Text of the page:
Wednesday, June 20, 2018

friendlyarm nanopi t4 with rockchip 3399

Notes about setting up Lubuntu bits on the t4 board

login is pi, default pi

Connect NVME SSD High Speed Hard Disk to T4

Connect a NVME SSD hard disk to NanoPC-T4's M.2 interface, initialize and automatically mount the SSD by running the following commands. Before proceed turn off your T4 and connect an SSD to your T4. Power on your T4 and open a command line utility(go to top left of the GUI and enter System Tools -> LXTerminal) or SSH to your T4.

We suggest you switch to "root" by running the following command:
su -
The password for "root" is "fa".

Detection of SSD

root@FriendlyELEC:~# cat /proc/partitions 
major minor  #blocks  name
   1        0       4096 ram0
 259        0  125034840 nvme0n1
If there is a nvme0n1 device node it means an SSD is recognized by T4.

Partition of SSD

To mount an SSD under Linux we re-partition it as one section by running the following command:
(echo o; echo n; echo p; echo 1; echo ""; echo ""; echo w; echo q) | fdisk /dev/nvme0n1
If you want to re-partition it to multiple sections you can run "fdisk /dev/nvme0n1". For more detail about this command refer to the fdisk's manual.

Format Section to EXT4

After an SSD is successfully partitioned you can check its sections by running "cat /proc/partitions". The image provided treats a PCIe nvme device's sections as an eMMC's sections you will find that an SSD has some small sections.

We can check the "blocks" column and the biggest section is available for users. The /dev/nvme0n1p7 section is used to store data:
root@FriendlyELEC:~# cat /proc/partitions 
major minor  #blocks  name
   1        0       4096 ram0
 259        0  125034840 nvme0n1
 259        1       4096 nvme0n1p1
 259        2       4096 nvme0n1p2
 259        3       4096 nvme0n1p3
 259        4      12288 nvme0n1p4
 259        5      32768 nvme0n1p5
 259        6      32768 nvme0n1p6
 259        7  124932440 nvme0n1p7

The following command formats a section to ext4:
mkfs.ext4 /dev/nvme0n1p7

Auto Mount SSD on System Startup

Before we mount an SSD's section you need to know its Block ID. You can check it by running "blkid":
blkid /dev/nvme0n1p7
/dev/nvme0n1p7: UUID="13fb682e-ef40-4c71-b98b-3d17403e1205" TYPE=“ext4"
Add a "Block ID" to "/etc/fstab" and here is what it looks like
UUID=<Block ID> /media/nvme ext4 defaults 0 0
You need to replace <Block ID> with the UUID obtained by running "blkid". To mount the SSD in our example we made the "/etc/fstab" file as follows:
UUID=13fb682e-ef40-4c71-b98b-3d17403e1205 /media/nvme ext4 defaults 0 0
We want to mount an SSD to "/media/nvme" but this directory doesn't exist. Therefore we create it and change its access right by running the following commands:
mkdir /media/nvme
chmod 777 /media/nvme
Run "mount" to check if the SSD is mounted successfully:
mount /media/nvme
You can reboot your T4 to check if your SSD will be automatically mounted:


Monday, June 11, 2018

How to find out port usage program on windows

On linux, one can type

sudo netatat -aopn

to get a list of processes which are in operations with ports on the system.  The "p" parameter required superuser access to get the pid.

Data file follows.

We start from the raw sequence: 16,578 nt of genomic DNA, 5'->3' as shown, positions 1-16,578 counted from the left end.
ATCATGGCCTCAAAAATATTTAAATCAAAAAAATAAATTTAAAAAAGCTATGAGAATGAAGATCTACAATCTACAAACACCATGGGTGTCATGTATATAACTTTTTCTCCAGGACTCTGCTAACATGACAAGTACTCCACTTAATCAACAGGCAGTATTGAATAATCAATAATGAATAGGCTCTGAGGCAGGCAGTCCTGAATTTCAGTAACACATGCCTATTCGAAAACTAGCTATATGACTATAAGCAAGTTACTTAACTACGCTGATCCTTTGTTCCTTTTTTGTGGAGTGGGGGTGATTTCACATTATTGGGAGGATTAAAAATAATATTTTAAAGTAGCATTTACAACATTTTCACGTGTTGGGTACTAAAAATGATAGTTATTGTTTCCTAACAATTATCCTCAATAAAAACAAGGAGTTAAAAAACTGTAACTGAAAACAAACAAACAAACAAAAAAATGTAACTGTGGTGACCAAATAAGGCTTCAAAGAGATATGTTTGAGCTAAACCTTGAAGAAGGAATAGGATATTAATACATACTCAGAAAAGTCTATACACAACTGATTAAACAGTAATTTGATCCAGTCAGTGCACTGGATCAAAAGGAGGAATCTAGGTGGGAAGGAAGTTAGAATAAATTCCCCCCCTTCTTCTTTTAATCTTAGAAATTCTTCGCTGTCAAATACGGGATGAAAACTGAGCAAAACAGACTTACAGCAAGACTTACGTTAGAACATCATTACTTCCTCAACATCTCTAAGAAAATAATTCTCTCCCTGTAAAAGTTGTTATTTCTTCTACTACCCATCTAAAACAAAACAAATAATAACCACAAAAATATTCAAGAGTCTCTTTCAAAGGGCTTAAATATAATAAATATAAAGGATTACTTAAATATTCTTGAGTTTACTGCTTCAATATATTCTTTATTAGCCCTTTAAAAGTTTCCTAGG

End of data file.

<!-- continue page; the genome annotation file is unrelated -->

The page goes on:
On Windows 10 (and perhaps others) one can do the same

Using an administrator privilged cmd window, you get the same access as superuser for accessing ports

netstat -abno in that window will show all the processes on the system and their pids

To determine the process name associated with each pid


will do that.  One can locate a specific task with for example:

tasklist /fi "pid eq 4444"

Thursday, June 7, 2018

Force bios mode during boot on Vmware player

Vmware player has notoriously made it impossible to catch the bios boot for some reason, somehow thinking that will make one buy vmware workstation, maybe.

This is how to force the boot on vmware player as of jun 2018, anyway

Edit the virtual machines VMX file and add this

to make it easier to access the BIOS setup screen, edit the configuration (.vmx) of the virtual machine and add or edit one of these options:
  • bios.forceSetupOnce = "TRUE"

    This forces entry to the BIOS setup at startup.

  • bios.bootDelay = "xxxx"

    This adds a delay to the initial POST screen, showing it for longer and giving you more time to access the BIOS setup, where xxxx is the number of milliseconds to show the POST screen (There are 1000 milliseconds in a second.). The maximum value for the boot delay is 10000 milliseconds or 10 seconds.


Sunday, May 27, 2018

Superfetch disk usage, enable / disable service notes

superfetch is a memory management feature dating from windows vista.  apparently manages memory contents.

In some cases it goes into a loop reading memory, and pegs the disk utilities. 

This link tells how to disable it.  May not be of any use on systems with SSD anyway.

1. Press the Win+R keys to open Run, type services.msc into Run, and click/tap on OK to open Services.

Find superfetch, and enable / disable it.  When using any of these, the start mode should be set to disabled, and the service itself stopped if it is running.  Both actions have to be performed.

Interesting example from command line.  Must be from elevated privilege command prompt

) Copy and paste the command below into the elevated command prompt, press Enter, and go to step 5 below. (see screenshots below)

sc config "SysMain" start=auto & sc start "SysMain"

Copy and paste the command below into the elevated command prompt, press Enter, and go to step 5 below. (see screenshots below)
sc stop "SysMain" & sc config "SysMain" start=disabled

Elevated privilege powershell

Set-Service -Name "SysMain" -StartupType Automatic -Status Running

Stop-Service -Force -Name "SysMain"; Set-Service -Name "SysMain" -StartupType Disabled


Monday, May 7, 2018

feeding giraffes at the zoo

Visit to feed the giraffes and other critters on 4/21/2018.

Barb feeding her turn.

gif movie feeding the critter